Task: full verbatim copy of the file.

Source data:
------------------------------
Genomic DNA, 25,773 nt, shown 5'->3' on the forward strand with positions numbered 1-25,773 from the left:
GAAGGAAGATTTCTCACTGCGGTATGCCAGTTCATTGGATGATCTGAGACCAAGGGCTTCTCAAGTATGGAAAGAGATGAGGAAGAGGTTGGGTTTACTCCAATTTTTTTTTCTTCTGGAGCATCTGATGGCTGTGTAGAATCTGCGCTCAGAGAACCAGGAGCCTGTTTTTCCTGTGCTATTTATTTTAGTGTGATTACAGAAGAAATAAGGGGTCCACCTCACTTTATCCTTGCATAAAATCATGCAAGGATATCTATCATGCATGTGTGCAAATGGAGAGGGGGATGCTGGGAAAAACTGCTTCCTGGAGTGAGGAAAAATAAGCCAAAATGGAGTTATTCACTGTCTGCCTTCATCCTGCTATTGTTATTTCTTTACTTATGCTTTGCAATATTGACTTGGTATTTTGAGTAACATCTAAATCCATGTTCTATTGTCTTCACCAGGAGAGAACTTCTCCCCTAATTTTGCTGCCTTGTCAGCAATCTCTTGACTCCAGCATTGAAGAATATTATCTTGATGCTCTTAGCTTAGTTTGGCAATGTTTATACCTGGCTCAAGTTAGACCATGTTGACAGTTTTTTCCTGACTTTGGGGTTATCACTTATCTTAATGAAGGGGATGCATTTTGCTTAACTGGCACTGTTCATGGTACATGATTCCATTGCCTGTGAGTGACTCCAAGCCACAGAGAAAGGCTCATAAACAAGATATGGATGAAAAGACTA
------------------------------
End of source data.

Genomic DNA, 25,773 nt, shown 5'->3' on the forward strand with positions numbered 1-25,773 from the left:
GAAGGAAGATTTCTCACTGCGGTATGCCAGTTCATTGGATGATCTGAGACCAAGGGCTTCTCAAGTATGGAAAGAGATGAGGAAGAGGTTGGGTTTACTCCAATTTTTTTTTCTTCTGGAGCATCTGATGGCTGTGTAGAATCTGCGCTCAGAGAACCAGGAGCCTGTTTTTCCTGTGCTATTTATTTTAGTGTGATTACAGAAGAAATAAGGGGTCCACCTCACTTTATCCTTGCATAAAATCATGCAAGGATATCTATCATGCATGTGTGCAAATGGAGAGGGGGATGCTGGGAAAAACTGCTTCCTGGAGTGAGGAAAAATAAGCCAAAATGGAGTTATTCACTGTCTGCCTTCATCCTGCTATTGTTATTTCTTTACTTATGCTTTGCAATATTGACTTGGTATTTTGAGTAACATCTAAATCCATGTTCTATTGTCTTCACCAGGAGAGAACTTCTCCCCTAATTTTGCTGCCTTGTCAGCAATCTCTTGACTCCAGCATTGAAGAATATTATCTTGATGCTCTTAGCTTAGTTTGGCAATGTTTATACCTGGCTCAAGTTAGACCATGTTGACAGTTTTTTCCTGACTTTGGGGTTATCACTTATCTTAATGAAGGGGATGCATTTTGCTTAACTGGCACTGTTCATGGTACATGATTCCATTGCCTGTGAGTGACTCCAAGCCACAGAGAAAGGCTCATAAACAAGATATGGATGAAAAGACTA